Air Conditioning Unit

When I started planning how to retrofit my stock Chevy into a streetrod, I always intended on installing an air conditioning unit in it. I planned on driving my car for several hundred kilometers (miles) throughout the summer months and I wanted to do that in comfort.

For my application I chose the Vintage Air 61005-VUZ-A Super Gen II W/DEF 349471 which I purchased thru Gearhead World.

The Evaporator

Since I may be driving in cooler weather I picked the model that also supplied heat and defrost. This picture shows the general layout but does not include the 2 hoses for the heater portion.

 

In a lot of this installation, I had to make a lot of "executive" decisions on where to mount the various parts for this system. I am sure there is a right way and a wrong way, so hopefully I did it the right way. I started by doing a lot of surfing on the internet. I bit the bullet and started drilling the 4 holes in the firewall for the bulkhead connector. I then mounted the bulkhead and the inside connectors on the firewall.

Both these pictures show the heater control valve which has to be mounted in line with the heater hose from the intake manifold.

        

The picture below shows the rat's nest of hoses and clamps that had to be installed in a very small space! The evaporator and the compessor come sealed with nitrogen to prevent them from drying out until they are to be used. For this reason, the final conections have not been made to these 2 components at this time!

 

This picture shows my cheat sheet of the connectors and where they go.


 
 


This picture shows evaporator behind the dash.


 

The Dryer

I upgraded to a chrome drier and chrome bracket when I purchased the AC system. The picture below shows the location of the drier on the firewall. The trinary switch is sitting atop the drier. I installed a stainless steel transmission dip stick between the drier and the hoses as shown in the picture.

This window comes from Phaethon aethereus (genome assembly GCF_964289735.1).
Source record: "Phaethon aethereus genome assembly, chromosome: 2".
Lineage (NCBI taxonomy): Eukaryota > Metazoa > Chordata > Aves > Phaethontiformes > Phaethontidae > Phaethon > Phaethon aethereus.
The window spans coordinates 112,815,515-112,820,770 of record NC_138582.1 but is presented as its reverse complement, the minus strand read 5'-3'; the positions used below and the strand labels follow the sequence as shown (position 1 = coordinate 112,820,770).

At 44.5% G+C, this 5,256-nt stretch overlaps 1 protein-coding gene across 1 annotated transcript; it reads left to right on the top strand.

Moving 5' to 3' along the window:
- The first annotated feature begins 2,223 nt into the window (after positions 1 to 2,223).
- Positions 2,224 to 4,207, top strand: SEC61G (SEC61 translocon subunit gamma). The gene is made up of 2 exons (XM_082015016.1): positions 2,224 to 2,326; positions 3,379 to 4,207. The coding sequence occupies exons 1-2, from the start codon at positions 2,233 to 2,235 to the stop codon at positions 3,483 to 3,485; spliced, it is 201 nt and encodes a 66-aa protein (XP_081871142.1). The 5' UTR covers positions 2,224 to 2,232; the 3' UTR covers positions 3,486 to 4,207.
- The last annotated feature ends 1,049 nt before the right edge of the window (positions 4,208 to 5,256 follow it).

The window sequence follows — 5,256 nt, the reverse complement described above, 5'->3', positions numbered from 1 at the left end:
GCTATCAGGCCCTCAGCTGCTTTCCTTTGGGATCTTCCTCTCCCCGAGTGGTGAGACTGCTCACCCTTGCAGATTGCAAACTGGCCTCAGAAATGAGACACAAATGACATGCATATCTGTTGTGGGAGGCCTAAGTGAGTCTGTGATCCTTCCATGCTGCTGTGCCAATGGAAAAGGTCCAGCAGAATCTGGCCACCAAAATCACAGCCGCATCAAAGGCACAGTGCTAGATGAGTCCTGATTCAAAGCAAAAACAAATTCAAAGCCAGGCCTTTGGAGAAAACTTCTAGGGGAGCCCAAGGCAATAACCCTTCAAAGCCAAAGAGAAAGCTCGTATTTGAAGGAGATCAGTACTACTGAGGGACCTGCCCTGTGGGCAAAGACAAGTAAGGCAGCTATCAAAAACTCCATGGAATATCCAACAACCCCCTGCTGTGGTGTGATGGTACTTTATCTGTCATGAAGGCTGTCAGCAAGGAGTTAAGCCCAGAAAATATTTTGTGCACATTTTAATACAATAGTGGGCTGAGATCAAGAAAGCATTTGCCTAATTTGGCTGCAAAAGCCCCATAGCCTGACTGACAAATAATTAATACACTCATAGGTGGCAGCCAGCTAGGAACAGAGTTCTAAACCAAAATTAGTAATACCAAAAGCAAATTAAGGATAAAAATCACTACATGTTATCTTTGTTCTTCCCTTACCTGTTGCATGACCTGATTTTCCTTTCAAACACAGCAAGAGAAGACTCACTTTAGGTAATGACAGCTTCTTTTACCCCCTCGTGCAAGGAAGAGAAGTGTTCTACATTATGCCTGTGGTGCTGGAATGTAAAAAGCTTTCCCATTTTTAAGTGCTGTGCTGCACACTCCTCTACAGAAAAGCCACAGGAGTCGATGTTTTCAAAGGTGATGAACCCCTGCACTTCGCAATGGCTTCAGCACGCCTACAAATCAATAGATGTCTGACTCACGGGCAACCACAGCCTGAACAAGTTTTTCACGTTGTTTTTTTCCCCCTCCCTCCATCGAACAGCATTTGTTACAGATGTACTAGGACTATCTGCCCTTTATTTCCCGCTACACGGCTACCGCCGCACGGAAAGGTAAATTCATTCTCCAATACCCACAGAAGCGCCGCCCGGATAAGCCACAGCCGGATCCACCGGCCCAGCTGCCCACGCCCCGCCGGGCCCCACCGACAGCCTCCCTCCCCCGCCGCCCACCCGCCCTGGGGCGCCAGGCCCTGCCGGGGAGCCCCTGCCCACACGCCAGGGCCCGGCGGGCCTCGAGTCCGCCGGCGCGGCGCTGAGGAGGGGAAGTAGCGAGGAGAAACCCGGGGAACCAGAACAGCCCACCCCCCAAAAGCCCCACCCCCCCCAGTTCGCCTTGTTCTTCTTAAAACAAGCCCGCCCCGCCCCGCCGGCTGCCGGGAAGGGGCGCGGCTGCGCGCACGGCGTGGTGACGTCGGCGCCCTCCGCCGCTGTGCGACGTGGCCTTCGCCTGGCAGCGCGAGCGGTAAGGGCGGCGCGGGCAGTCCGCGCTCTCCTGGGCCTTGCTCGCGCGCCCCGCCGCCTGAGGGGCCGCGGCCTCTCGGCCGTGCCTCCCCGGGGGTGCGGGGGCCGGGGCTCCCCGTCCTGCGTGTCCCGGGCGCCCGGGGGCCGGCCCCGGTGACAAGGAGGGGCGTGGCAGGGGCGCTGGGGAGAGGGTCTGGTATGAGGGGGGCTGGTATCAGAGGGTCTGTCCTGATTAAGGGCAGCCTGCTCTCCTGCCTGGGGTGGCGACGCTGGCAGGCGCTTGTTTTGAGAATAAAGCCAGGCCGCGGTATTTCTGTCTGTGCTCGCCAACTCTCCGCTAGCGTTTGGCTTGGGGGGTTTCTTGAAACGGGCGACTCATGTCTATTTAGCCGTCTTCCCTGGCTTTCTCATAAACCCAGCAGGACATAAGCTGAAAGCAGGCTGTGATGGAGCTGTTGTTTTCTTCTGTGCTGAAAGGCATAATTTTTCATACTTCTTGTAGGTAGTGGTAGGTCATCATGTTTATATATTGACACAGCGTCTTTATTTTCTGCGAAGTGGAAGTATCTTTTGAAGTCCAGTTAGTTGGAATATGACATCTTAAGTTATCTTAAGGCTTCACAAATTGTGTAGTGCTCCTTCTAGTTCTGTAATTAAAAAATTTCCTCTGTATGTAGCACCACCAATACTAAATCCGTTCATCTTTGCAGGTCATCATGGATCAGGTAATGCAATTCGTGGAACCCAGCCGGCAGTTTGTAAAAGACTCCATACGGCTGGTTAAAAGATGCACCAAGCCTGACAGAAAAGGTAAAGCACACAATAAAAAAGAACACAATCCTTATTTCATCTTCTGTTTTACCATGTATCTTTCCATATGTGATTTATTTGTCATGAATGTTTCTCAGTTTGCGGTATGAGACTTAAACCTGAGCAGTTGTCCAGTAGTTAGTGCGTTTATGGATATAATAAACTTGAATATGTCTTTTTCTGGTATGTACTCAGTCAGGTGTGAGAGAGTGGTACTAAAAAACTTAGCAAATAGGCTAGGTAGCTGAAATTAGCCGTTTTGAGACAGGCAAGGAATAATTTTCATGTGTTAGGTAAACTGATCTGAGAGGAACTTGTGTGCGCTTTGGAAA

The Electric Fan

The picture below shows the wiring diagram for the trinary switch and the electric fan. The electric fan turns on either by the temperature sensor in the block, manual switch in the car, or A/C thermostat switch.


 

I purchased a Zirgo 3630 CFM 16 inch 12V electric fan from KMS Car Parts. It has a thin 4 inch deep design and can be either a push type or pull type fan. I did not have any clearance to install it behind the radiator (between rad and motor) so I had to install it in front (in front of the condenser). I was unable to take the blade off to reverse it so I had to send it back and get a new one. I asked them to reverse the blade before they sent it and that one worked fine.

 

The Condenser

The picture below shows front of the car with the condenser installed. The stainless steel tubing has been covered with wire loom cover. The wheeled dollies that the car is sitting on were very handy for moving the car around in my garage. At this time, the motor was not running!


 

The picture below shows front of the car with the fan installed over the condenser.


 


 

Transmission Cooler

I purchased a transmission cooler from Lakes Transmission in Lakewood, Wisconsin for $65 USD (2013 price). I then had to find a suitable location for it. After checking some local streetrods, I installed it between my bumper braces as shown below.


 

I used 2 poly armour 5-16 lines 60" length to connect from the transmission to front flex hose. They came with connectors already on them. I only had to bend the lines slightly for a good fit!

I discovered that I had to cut about 2 inches off the front splashpan because of the air conditioning condenser and the push fan to make the bumpers and fenders fit.